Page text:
June 2006
Volume 6, Issue 6
Free
Vision Sciences Society Annual Meeting Abstract  |   June 2006
Temporal ventriloquism: Perceptual shifts in temporal position and improved audiovisual precision predicted by maximum likelihood estimation
Author Affiliations
  • David Alais
    School of Psychology, University of Sydney
  • Erin Weston
    School of Psychology, University of Sydney
Journal of Vision June 2006, Vol.6, 171. doi:10.1167/6.6.171
  • Views
  • Share
  • Tools
    • Alerts
      ×
      This feature is available to Subscribers Only
      Sign In or Create an Account ×
    • Get Citation

      David Alais, Erin Weston; Temporal ventriloquism: Perceptual shifts in temporal position and improved audiovisual precision predicted by maximum likelihood estimation. Journal of Vision 2006;6(6):171. doi: 10.1167/6.6.171.

      Download citation file:


      © ARVO (1962-2015); The Authors (2016-present)

      ×
  • Supplements
Abstract

AIM: The maximum likelihood estimation (MLE) model accounts for classical (spatial) ventriloquism (Alais & Burr, 2004, Current Biology). Does temporal ventriloquism occur, and does the MLE model explain it? METHODS: Temporal localisation was first measured unimodally (2IFC). Each interval was defined by auditory white-noise (1000ms) to provide a temporal reference frame. Auditory trials: a brief tone pulse occurred in each interval (jittered around the midpoint). Observers indicated which was perceived earlier in the 1-sec timeframe. Visual trials: brief luminance blobs were shown in each interval. Observers indicated which occurred earlier in the timeframe. Resulting psychometric functions yielded the subjective temporal midpoint and its variance (precision). Audiovisual trials: first interval contained synchronous audiovisual stimuli at the temporal midpoint; the second contained asynchronous stimuli jittered around the midpoint. Subjects again made temporal order judgements. Subjective midpoint and variance were taken from psychometric functions and compared with MLE predictions calculated from unimodal data. RESULTS: In both modalities, subjective temporal midpoints were typically earlier than actual midpoints. Auditory temporal precision was better than visual. Localisation precision depended on stimulus duration (more precise for brief stimuli). In bimodal conditions, data agreed well with MLE predictions, both for temporal localisation and temporal precision. CONCLUSIONS: Temporal mislocalisations of asynchronous stimuli do occur (temporal ventriloquism). These closely matched MLE predictions, being a weighted average of unimodal signals (each weight the inverse of temporal precision). Also consistent with MLE predictions, bimodal temporal discrimination was more precise than unimodal, indicating statistically optimal integration of information.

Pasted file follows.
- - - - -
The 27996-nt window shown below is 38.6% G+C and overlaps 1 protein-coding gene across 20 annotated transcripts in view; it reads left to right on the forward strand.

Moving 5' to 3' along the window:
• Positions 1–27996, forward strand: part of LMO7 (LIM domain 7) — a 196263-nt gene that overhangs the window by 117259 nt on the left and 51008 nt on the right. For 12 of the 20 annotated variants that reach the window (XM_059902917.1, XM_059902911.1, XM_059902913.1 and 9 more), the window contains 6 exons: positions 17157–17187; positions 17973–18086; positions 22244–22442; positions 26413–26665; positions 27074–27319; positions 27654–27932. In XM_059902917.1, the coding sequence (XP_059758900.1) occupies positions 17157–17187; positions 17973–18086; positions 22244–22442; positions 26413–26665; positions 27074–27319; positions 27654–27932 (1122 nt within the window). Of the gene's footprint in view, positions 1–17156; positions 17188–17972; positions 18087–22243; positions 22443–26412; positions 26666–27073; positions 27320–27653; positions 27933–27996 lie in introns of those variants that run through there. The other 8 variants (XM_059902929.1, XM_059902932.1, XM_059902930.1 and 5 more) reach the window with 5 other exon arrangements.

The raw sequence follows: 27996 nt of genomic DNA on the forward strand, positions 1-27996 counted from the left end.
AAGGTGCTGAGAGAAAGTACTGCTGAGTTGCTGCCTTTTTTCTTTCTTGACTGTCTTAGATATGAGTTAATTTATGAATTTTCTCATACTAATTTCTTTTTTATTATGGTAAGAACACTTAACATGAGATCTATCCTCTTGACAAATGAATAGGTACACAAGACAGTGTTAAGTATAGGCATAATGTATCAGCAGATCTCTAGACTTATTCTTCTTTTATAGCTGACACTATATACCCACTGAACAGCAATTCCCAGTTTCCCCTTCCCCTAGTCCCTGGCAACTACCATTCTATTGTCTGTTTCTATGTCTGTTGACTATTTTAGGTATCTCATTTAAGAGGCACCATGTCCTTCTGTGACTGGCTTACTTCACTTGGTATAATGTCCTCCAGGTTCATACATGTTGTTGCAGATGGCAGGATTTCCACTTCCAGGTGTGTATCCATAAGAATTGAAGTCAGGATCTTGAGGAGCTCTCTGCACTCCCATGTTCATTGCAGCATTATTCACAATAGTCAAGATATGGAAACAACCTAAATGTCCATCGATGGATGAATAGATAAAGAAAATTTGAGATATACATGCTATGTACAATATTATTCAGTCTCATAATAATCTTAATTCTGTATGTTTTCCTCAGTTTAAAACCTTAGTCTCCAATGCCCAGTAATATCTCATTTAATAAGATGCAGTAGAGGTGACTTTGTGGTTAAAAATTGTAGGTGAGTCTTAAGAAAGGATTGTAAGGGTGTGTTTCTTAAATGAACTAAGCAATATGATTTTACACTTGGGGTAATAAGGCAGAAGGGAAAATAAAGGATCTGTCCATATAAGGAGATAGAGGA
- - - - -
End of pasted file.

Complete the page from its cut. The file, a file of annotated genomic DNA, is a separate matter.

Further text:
Alais, D. Weston, E. (2006). Temporal ventriloquism: Perceptual shifts in temporal position and improved audiovisual precision predicted by maximum likelihood estimation [Abstract]. Journal of Vision, 6(6):171, 171a, http://journalofvision.org/6/6/171/, doi:10.1167/6.6.171. [CrossRef]
×
×

This PDF is available to Subscribers Only

Sign in or purchase a subscription to access this content. ×

You must be signed into an individual account to use this feature.

×